Reading time: 5 minutes
In an old mechanic’s shop in Provo, Utah, Zack Green of Nashville croons over and over into a microphone, “In love there are no arrivals, in love there are no goodbyes.” Yellow plywood lines the shop. It looks like flaky gold under the dangling bistro lights. The space is threadbare, but the atmosphere ethereal. A hundred people are in the cavernous room, seated in secondhand folding chairs and wooden benches and brocade lounges and recliners. They listen intently, sway to the music. Green sings for Americana quintet Birdtalker, and the band is headlining the first official production by Salty Mouth Shows, a Utah venue that promises to spontaneously combust when moved by the spirit for intimate community gatherings. “In love there are no arrivals, in love there are no goodbyes.”
But there are beginnings, and for Salty Mouth Shows it began like this.
Joshua James, Jake Buntjer, and Nate Draschil have for the past several years savored music and community throughout Utah. From rooftop concerts to band battles to art galas, the three have not only basked in the warmth of a spreading cultural flame, they’ve contributed to it.
James, of American Fork, is an acclaimed singer-songwriter who, when not touring nationally, continues to play impromptu backyard gatherings. He’s also a producer, and he’s helped illumine the talent of Utah musicians Timmy The Teeth, Desert Noises, The Aces, and others. Buntjer, of Springville, is a sculptor and founder of The Boxcar Studios, a Provo community events center, atelier, coffeehouse, and barbershop. Draschil, of Orem, has spent the past seven years ensuring that the Rooftop Concert Series is the elevating experience Utahans hope for when they descend on Provo’s Center Street the first Friday of each summer month. The trio, you might say, is anxiously engaged in a good cause. Yet despite their existing workload, the three friends can’t stop dreaming. And about a year ago they began discussing how they might further fuel the community fire.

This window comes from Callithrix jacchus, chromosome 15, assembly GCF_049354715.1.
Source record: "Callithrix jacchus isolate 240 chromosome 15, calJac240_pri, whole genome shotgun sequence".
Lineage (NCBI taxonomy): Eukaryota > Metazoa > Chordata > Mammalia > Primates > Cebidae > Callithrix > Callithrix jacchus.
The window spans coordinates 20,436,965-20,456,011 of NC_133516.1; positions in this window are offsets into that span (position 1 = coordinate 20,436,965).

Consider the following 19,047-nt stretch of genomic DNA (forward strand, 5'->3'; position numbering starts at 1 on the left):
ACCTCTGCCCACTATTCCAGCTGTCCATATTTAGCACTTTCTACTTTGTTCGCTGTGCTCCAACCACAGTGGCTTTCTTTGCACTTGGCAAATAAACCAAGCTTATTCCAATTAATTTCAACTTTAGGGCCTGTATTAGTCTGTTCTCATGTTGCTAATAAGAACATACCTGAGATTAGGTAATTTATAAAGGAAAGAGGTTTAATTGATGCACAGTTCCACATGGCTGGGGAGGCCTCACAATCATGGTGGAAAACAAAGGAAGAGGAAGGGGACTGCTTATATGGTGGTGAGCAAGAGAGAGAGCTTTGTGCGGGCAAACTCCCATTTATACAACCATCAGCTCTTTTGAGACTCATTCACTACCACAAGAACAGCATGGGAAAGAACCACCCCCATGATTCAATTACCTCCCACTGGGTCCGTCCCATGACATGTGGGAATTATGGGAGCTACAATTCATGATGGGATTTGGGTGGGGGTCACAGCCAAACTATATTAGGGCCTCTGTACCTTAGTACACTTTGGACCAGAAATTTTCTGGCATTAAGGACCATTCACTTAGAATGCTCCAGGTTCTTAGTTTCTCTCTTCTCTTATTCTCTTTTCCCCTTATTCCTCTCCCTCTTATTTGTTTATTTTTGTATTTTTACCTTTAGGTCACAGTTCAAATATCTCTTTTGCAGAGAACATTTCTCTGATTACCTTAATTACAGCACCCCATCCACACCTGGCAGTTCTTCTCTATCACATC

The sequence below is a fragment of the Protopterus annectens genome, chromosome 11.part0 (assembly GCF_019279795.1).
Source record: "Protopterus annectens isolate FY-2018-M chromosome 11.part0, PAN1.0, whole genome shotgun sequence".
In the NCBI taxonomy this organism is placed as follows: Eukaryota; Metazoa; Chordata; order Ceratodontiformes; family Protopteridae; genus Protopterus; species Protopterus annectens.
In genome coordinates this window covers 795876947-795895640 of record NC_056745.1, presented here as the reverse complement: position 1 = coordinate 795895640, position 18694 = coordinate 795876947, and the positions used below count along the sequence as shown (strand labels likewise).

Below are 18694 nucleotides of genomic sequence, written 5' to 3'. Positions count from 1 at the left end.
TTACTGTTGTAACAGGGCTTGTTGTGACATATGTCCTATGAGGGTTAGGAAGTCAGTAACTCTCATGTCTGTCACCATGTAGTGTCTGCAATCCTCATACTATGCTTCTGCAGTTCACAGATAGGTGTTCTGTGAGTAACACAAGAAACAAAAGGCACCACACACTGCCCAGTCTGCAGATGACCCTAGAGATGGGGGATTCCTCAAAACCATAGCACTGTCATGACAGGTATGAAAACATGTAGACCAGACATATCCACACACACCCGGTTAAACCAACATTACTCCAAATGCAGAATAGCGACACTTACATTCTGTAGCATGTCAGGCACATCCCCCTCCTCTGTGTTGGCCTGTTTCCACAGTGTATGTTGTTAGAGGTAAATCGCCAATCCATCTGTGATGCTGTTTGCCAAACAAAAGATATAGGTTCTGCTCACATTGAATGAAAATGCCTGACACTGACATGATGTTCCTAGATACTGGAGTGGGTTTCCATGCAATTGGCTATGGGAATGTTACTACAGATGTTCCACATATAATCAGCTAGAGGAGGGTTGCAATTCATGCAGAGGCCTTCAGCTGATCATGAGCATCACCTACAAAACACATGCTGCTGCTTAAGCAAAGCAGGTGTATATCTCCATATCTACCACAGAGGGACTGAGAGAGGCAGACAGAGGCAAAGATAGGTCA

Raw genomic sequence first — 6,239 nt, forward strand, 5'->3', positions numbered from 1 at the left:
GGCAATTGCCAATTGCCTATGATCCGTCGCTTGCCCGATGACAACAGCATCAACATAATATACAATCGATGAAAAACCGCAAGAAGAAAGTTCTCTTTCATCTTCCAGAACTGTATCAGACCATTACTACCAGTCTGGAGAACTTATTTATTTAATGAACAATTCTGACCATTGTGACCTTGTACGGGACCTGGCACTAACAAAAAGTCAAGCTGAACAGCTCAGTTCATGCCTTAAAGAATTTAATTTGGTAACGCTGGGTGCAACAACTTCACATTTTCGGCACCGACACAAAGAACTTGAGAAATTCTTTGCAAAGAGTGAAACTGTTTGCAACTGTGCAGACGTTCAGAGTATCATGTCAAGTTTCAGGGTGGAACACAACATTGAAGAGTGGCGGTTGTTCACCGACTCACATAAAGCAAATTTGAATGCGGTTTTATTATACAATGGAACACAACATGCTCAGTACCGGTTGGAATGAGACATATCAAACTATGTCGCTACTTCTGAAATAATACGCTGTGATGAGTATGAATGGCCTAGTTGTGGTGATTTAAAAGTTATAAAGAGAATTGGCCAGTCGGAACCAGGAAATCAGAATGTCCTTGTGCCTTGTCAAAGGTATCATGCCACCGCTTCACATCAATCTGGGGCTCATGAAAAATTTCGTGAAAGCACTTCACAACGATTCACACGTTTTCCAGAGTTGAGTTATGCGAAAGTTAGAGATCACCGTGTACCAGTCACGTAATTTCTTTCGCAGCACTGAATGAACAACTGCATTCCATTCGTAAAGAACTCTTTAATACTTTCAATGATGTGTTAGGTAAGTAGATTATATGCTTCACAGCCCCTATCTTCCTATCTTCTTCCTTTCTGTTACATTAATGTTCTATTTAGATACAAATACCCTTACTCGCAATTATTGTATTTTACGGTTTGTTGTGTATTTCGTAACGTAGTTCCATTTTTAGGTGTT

Last October, James and wife Emma wanted to throw a cozy backyard soirée. This marked an opportune moment, James realized, so he, Buntjer, and Draschil went to work. They dubbed the gathering The Harvest Dinner, invited 35 guests, as well as a band to take to a tiny stage. James’ garden supplied a cornucopia of food, and Fresh Melissa Chappell prepared it. What ensued was a magical evening of good conversation, high spirits, and delicious music. The afterglow from that evening, all agree, persisted for days.
“It wasn’t about putting on a rock or folk or singer-songwriter show,” James says. “It was about bringing common-minded people together and rejoicing in the unknown of being alive.”
Rejoicing in humanity and community underscores Salty Mouth’s aim, and the success of that Harvest Dinner led the hosts to believe the experience could be replicated. But they wanted subsequent iterations to be original and organic, to unroll similarly. So when the trio learned in early July that Birdtalker would be touring from Colorado to Idaho, they made a phone call, convinced the band to detour through Provo, and began spreading word via Instagram and Facebook. Friends and acquaintances came together to modify The Boxcar Studios, design flyers, and create an Eventbrite page. Local folk ensemble Hollering Pines signed on, as did Fresh Melissa again. Seven days later, a community gathering materialized on a sultry summer night in an undercooled workshop. Sparks flew.